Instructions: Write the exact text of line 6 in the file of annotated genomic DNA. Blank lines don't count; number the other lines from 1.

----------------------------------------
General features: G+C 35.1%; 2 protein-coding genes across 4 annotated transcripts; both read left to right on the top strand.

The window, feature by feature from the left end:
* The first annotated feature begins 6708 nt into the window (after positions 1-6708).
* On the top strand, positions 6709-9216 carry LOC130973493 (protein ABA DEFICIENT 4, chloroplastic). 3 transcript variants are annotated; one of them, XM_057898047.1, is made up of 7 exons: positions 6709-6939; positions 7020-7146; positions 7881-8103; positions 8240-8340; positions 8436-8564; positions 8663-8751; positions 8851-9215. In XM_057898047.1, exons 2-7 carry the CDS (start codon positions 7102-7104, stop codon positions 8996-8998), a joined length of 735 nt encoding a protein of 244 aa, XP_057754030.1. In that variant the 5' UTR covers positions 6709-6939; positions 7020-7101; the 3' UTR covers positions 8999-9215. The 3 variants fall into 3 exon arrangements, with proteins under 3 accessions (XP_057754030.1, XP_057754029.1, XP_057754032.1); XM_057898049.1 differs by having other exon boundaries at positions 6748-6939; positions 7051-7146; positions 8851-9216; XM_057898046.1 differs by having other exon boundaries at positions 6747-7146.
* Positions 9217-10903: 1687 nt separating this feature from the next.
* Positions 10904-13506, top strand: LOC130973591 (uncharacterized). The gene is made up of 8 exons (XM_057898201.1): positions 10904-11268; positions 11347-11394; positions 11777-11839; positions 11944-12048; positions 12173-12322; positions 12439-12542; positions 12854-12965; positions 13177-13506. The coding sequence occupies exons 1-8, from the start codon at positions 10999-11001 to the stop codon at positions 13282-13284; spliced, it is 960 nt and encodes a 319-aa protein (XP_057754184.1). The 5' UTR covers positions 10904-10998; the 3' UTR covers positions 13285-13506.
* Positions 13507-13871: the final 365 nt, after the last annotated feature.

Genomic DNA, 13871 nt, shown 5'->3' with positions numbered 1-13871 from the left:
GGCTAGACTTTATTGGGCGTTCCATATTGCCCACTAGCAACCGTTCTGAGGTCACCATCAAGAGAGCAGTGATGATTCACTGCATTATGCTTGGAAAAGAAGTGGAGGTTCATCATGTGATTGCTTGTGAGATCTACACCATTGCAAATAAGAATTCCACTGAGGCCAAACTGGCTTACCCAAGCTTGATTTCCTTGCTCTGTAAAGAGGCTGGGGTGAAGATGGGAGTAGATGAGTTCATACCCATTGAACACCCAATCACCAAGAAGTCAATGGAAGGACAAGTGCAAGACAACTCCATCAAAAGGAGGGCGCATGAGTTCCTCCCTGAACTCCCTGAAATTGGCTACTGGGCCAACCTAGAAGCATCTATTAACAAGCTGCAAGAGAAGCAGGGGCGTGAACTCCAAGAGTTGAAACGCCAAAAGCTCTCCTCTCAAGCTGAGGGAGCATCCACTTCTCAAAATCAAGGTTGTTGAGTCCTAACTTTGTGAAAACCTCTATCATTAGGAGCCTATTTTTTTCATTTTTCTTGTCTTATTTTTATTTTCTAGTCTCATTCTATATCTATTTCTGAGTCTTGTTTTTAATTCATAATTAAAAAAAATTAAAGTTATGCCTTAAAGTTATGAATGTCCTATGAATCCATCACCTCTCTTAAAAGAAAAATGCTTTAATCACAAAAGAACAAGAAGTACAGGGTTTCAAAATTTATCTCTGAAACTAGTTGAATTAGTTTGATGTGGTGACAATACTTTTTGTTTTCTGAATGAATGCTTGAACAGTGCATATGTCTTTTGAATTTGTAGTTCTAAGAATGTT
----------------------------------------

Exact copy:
* Positions 10904-13506, top strand: LOC130973591 (uncharacterized). The gene is made up of 8 exons (XM_057898201.1): positions 10904-11268; positions 11347-11394; positions 11777-11839; positions 11944-12048; positions 12173-12322; positions 12439-12542; positions 12854-12965; positions 13177-13506. The coding sequence occupies exons 1-8, from the start codon at positions 10999-11001 to the stop codon at positions 13282-13284; spliced, it is 960 nt and encodes a 319-aa protein (XP_057754184.1). The 5' UTR covers positions 10904-10998; the 3' UTR covers positions 13285-13506.